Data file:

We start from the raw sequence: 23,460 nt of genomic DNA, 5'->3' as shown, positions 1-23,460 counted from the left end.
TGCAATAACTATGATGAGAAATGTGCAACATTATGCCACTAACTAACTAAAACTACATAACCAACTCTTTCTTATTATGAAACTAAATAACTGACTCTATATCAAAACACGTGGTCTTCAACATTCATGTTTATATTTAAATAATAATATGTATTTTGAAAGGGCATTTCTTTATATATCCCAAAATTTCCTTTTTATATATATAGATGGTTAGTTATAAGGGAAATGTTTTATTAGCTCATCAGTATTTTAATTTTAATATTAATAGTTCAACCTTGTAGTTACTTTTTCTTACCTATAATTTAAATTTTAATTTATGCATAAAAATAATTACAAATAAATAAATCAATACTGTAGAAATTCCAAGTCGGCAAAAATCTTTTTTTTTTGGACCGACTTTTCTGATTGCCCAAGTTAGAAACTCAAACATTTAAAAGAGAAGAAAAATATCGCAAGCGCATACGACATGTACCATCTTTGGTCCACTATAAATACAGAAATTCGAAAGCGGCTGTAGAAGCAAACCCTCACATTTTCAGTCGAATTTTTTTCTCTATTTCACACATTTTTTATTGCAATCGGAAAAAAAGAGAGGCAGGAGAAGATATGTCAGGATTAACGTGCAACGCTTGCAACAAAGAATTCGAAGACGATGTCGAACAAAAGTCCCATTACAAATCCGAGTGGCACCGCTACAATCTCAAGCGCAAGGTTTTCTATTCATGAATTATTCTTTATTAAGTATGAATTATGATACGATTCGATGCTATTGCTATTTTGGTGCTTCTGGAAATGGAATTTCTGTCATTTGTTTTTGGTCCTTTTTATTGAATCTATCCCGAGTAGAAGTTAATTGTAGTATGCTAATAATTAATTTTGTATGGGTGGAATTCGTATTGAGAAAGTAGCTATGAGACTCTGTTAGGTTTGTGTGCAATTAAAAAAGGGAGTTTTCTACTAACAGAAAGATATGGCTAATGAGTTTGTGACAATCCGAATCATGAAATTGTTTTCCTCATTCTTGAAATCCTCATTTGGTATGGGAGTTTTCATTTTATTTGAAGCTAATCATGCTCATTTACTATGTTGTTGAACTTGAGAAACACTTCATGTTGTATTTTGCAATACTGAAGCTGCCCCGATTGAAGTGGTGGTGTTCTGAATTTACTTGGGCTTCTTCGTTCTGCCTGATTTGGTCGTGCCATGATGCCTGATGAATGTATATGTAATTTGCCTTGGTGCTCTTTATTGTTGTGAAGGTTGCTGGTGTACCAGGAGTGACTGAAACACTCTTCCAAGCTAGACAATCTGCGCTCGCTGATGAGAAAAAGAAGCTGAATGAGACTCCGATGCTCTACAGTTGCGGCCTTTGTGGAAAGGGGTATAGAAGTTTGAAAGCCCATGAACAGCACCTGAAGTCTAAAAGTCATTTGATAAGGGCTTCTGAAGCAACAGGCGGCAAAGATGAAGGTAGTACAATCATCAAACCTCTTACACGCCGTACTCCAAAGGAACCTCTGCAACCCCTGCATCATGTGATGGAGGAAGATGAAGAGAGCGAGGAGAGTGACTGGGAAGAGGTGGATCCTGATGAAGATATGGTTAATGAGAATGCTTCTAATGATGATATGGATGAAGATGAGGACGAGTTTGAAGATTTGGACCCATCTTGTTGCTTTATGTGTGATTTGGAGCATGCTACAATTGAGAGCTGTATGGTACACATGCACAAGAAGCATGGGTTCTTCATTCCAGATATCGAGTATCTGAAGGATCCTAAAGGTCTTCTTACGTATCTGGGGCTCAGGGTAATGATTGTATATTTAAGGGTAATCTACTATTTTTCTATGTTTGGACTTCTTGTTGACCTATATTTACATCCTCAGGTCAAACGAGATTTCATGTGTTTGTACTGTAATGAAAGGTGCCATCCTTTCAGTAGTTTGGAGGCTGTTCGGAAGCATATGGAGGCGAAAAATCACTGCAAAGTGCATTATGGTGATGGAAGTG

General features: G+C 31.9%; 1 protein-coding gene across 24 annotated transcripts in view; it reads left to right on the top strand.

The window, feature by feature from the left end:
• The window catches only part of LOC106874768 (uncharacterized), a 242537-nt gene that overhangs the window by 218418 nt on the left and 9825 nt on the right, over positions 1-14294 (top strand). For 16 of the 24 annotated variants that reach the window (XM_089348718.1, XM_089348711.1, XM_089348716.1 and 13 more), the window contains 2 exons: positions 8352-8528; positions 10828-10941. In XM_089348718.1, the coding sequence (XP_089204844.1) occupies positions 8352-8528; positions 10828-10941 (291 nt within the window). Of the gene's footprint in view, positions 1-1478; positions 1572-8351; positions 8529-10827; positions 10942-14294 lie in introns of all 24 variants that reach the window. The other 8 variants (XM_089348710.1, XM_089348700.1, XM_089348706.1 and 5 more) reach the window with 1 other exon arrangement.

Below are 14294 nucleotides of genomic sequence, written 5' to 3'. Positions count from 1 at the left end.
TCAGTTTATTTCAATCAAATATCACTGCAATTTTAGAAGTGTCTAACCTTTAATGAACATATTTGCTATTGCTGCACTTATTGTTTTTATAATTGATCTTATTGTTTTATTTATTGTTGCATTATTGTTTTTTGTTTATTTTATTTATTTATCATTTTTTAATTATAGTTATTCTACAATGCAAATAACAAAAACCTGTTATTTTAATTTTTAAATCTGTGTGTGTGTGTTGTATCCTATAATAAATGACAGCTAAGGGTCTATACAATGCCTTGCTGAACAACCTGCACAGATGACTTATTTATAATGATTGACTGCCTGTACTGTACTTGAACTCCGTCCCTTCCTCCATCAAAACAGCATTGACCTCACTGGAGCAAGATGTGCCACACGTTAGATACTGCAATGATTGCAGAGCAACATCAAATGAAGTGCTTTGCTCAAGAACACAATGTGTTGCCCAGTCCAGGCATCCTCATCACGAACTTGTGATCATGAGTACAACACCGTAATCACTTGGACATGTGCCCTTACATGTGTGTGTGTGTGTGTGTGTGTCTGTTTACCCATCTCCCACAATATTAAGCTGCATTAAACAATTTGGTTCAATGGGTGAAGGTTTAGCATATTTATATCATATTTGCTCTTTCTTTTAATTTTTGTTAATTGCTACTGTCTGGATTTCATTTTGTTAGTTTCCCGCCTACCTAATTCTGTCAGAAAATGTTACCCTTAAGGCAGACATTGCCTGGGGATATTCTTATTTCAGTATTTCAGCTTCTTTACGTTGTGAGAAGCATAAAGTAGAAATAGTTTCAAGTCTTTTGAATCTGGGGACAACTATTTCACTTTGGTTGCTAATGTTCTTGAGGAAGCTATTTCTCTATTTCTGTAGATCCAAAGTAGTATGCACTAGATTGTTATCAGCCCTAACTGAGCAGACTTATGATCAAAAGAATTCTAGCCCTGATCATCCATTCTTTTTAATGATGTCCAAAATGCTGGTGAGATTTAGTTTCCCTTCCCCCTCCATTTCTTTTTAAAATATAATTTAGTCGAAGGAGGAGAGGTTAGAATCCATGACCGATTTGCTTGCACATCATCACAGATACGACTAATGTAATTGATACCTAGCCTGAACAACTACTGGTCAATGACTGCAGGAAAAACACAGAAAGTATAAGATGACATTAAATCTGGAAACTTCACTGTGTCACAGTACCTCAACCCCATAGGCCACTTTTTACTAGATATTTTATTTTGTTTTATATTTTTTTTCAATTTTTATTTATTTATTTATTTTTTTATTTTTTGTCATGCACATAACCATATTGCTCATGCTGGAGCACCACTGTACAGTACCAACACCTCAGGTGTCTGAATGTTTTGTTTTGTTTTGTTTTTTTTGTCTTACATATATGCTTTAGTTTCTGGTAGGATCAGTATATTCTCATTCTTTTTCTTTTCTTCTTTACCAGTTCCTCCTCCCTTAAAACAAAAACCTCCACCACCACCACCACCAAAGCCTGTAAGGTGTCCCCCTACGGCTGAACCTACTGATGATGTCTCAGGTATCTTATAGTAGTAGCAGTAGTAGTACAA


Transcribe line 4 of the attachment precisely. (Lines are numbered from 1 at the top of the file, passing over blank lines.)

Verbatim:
The window, feature by feature from the left end: